5. After their death, one makes offerings, dedicating the merit to them.

Parents help their children by:

  1. Cautioning and protecting them from evil.
  2. Nurturing and training them in goodness.
  3. Providing an education.
  4. Seeing to it that they obtain suitable spouses.
  5. Bequeathing the inheritance to them at the proper time.

Second direction: as a student, one should show respect to one's teacher, as the "right direction," as follows:

  1. One rises to greet the teacher and shows respect to him.
  2. One approaches the teacher to attend him, serve him, to consult, query and receive advice from him, etc.
  3. One hearkens well so as to gain understanding.
  4. One serves the teacher and runs errands for him.
  5. One learns the subject respectfully and earnestly, giving the task of learning its due importance.

A teacher supports his students by:

  1. Teaching and training them to be good.
  2. Guiding them to thorough understanding.
  3. Teaching the subject in full.
  4. Encouraging and praising his student's goodness and abilities.
  5. Providing a protection for all directions; that is, teaching and training them so that they can actually use their learning to make a living and know how to conduct themselves well, having a guarantee for smoothly leading a good life and attaining happiness and prosperity.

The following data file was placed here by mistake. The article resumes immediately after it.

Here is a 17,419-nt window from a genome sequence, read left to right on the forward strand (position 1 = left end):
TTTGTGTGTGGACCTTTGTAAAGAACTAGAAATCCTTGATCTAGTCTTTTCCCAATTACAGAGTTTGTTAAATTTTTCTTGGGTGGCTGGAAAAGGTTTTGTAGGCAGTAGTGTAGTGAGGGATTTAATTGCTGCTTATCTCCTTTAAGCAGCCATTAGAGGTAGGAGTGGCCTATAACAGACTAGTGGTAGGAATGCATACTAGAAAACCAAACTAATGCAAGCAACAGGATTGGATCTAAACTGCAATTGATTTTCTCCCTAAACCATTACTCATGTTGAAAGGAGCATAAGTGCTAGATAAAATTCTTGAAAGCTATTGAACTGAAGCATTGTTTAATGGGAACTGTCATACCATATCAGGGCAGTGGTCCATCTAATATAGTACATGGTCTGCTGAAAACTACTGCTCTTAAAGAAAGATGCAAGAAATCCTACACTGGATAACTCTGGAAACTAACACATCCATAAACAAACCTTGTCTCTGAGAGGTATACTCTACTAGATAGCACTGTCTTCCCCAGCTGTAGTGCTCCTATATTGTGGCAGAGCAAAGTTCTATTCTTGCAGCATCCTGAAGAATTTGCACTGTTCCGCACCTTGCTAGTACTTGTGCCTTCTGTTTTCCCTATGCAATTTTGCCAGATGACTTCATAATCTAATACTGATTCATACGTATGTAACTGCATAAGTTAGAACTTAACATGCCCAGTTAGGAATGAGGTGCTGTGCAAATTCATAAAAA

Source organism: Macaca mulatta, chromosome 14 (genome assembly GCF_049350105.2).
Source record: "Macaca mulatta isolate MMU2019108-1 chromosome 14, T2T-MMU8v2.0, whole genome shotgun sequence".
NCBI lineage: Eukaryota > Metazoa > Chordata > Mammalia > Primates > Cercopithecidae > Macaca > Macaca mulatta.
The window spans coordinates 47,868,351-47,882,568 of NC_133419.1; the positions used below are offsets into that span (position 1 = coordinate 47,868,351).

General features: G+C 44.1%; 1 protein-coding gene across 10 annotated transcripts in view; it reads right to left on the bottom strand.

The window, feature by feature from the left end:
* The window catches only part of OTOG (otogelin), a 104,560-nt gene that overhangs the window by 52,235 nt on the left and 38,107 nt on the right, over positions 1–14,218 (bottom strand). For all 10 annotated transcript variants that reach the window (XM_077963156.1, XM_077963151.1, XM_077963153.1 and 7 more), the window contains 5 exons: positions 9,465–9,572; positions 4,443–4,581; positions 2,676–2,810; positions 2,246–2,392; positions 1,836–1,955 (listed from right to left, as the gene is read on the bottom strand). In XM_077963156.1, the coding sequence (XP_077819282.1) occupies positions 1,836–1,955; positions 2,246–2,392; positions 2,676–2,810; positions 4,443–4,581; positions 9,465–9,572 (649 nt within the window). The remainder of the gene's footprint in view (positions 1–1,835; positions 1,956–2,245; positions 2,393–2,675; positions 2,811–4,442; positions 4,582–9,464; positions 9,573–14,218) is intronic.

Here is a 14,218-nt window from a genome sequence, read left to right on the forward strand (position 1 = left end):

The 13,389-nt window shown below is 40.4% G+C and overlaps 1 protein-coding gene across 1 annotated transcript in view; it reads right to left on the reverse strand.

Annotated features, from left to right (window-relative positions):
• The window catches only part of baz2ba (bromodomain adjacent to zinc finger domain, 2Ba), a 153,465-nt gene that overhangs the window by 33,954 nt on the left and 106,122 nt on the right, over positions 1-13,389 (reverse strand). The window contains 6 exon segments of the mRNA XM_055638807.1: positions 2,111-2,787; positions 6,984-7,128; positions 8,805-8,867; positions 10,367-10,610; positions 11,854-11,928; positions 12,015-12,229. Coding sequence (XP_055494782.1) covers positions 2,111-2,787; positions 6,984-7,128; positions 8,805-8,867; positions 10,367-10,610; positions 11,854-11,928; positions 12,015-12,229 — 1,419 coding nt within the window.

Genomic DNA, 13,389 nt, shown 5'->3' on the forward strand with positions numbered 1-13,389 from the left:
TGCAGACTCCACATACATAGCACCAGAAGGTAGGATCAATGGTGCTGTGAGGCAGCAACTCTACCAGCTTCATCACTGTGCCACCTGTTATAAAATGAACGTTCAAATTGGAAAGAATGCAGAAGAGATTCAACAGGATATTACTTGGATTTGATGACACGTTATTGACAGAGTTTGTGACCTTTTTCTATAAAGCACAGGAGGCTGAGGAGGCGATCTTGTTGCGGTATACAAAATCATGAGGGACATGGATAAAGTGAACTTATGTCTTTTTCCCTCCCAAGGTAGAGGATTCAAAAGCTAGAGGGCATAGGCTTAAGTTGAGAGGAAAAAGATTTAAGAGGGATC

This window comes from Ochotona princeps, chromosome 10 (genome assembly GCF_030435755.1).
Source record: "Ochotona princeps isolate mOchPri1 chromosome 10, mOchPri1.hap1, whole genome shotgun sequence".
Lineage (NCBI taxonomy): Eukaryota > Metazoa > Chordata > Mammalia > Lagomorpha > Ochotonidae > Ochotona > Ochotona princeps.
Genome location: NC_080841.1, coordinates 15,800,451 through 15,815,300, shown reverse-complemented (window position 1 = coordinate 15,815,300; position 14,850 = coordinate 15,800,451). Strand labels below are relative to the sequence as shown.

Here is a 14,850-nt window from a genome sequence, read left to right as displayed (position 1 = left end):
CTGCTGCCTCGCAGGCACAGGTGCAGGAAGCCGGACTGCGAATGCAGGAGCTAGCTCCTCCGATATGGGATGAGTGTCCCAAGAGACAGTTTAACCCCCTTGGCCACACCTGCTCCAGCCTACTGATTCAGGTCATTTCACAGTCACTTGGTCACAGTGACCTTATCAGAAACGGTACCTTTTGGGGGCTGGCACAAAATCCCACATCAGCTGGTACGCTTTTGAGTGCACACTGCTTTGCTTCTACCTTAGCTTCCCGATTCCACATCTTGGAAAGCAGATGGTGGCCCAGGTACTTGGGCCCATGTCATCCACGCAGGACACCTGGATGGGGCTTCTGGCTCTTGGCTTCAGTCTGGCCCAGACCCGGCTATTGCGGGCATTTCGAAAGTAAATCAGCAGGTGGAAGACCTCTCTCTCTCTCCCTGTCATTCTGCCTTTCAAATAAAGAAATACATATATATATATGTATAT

Third direction: as a husband, one should honor and support one's wife, compared to the "rearward direction," as follows:

  1. One honors her in accordance with her status as wife.
  2. One does not disparage her.
  3. One does not commit adultery.
  4. One gives her control of household concerns.
  5. One gives her occasional gifts of ornaments and clothing.

A wife supports her husband by:

  1. Keeping the household tidy.
  2. Helping the relations and friends of both sides.
  3. Not committing adultery.
  4. Safeguarding any wealth that has been acquired.
  5. Being diligent in all her work.

Fourth direction: as a friend, one should conduct oneself toward one's friends, as the "left direction," as follows:

  1. One shares with them.
  2. One speaks kindly to them.
  3. One helps them.
  4. One is constant through their ups and downs.
  5. One is faithful and sincere.

Friends reciprocate by:

  1. Protecting their friend when he is off guard.